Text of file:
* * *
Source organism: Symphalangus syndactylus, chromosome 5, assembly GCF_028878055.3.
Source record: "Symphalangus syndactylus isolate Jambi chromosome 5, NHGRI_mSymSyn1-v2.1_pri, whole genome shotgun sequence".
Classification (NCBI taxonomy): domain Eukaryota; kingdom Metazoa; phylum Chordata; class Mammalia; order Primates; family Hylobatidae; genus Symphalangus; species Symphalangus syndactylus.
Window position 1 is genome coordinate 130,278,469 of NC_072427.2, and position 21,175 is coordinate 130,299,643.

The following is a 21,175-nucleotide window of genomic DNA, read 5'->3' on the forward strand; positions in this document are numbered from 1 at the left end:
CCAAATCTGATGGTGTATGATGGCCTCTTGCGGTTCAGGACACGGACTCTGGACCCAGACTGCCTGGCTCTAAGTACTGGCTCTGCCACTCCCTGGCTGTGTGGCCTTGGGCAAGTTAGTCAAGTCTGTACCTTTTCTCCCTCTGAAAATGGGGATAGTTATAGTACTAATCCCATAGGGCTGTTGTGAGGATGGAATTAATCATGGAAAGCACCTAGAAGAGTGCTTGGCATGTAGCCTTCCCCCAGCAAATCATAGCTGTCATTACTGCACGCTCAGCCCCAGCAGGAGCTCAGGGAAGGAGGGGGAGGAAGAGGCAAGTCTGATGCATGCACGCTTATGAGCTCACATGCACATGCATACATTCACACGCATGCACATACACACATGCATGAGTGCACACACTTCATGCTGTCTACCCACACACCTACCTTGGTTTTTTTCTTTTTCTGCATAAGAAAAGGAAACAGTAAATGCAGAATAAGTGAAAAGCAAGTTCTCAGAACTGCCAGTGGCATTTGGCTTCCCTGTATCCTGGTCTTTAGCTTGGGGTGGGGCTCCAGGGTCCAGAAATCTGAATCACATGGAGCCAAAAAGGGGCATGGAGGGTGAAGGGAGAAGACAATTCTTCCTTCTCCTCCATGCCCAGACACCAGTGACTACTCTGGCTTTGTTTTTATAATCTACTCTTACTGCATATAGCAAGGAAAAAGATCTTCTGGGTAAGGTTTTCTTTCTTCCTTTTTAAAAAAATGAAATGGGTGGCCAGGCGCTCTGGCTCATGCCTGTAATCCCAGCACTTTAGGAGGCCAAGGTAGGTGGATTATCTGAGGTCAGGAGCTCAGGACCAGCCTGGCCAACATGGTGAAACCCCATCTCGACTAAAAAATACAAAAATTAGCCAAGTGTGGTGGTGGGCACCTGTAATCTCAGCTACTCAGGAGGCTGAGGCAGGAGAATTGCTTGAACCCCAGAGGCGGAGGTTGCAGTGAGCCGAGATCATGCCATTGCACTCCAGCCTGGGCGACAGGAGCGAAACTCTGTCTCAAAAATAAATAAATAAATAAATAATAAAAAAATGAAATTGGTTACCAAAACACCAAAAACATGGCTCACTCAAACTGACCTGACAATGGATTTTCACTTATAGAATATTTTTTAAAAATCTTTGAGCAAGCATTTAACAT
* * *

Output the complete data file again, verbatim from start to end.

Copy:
Source organism: Symphalangus syndactylus, chromosome 5, assembly GCF_028878055.3.
Source record: "Symphalangus syndactylus isolate Jambi chromosome 5, NHGRI_mSymSyn1-v2.1_pri, whole genome shotgun sequence".
Classification (NCBI taxonomy): domain Eukaryota; kingdom Metazoa; phylum Chordata; class Mammalia; order Primates; family Hylobatidae; genus Symphalangus; species Symphalangus syndactylus.
Window position 1 is genome coordinate 130,278,469 of NC_072427.2, and position 21,175 is coordinate 130,299,643.

The following is a 21,175-nucleotide window of genomic DNA, read 5'->3' on the forward strand; positions in this document are numbered from 1 at the left end:
CCAAATCTGATGGTGTATGATGGCCTCTTGCGGTTCAGGACACGGACTCTGGACCCAGACTGCCTGGCTCTAAGTACTGGCTCTGCCACTCCCTGGCTGTGTGGCCTTGGGCAAGTTAGTCAAGTCTGTACCTTTTCTCCCTCTGAAAATGGGGATAGTTATAGTACTAATCCCATAGGGCTGTTGTGAGGATGGAATTAATCATGGAAAGCACCTAGAAGAGTGCTTGGCATGTAGCCTTCCCCCAGCAAATCATAGCTGTCATTACTGCACGCTCAGCCCCAGCAGGAGCTCAGGGAAGGAGGGGGAGGAAGAGGCAAGTCTGATGCATGCACGCTTATGAGCTCACATGCACATGCATACATTCACACGCATGCACATACACACATGCATGAGTGCACACACTTCATGCTGTCTACCCACACACCTACCTTGGTTTTTTTCTTTTTCTGCATAAGAAAAGGAAACAGTAAATGCAGAATAAGTGAAAAGCAAGTTCTCAGAACTGCCAGTGGCATTTGGCTTCCCTGTATCCTGGTCTTTAGCTTGGGGTGGGGCTCCAGGGTCCAGAAATCTGAATCACATGGAGCCAAAAAGGGGCATGGAGGGTGAAGGGAGAAGACAATTCTTCCTTCTCCTCCATGCCCAGACACCAGTGACTACTCTGGCTTTGTTTTTATAATCTACTCTTACTGCATATAGCAAGGAAAAAGATCTTCTGGGTAAGGTTTTCTTTCTTCCTTTTTAAAAAAATGAAATGGGTGGCCAGGCGCTCTGGCTCATGCCTGTAATCCCAGCACTTTAGGAGGCCAAGGTAGGTGGATTATCTGAGGTCAGGAGCTCAGGACCAGCCTGGCCAACATGGTGAAACCCCATCTCGACTAAAAAATACAAAAATTAGCCAAGTGTGGTGGTGGGCACCTGTAATCTCAGCTACTCAGGAGGCTGAGGCAGGAGAATTGCTTGAACCCCAGAGGCGGAGGTTGCAGTGAGCCGAGATCATGCCATTGCACTCCAGCCTGGGCGACAGGAGCGAAACTCTGTCTCAAAAATAAATAAATAAATAAATAATAAAAAAATGAAATTGGTTACCAAAACACCAAAAACATGGCTCACTCAAACTGACCTGACAATGGATTTTCACTTATAGAATATTTTTTAAAAATCTTTGAGCAAGCATTTAACAT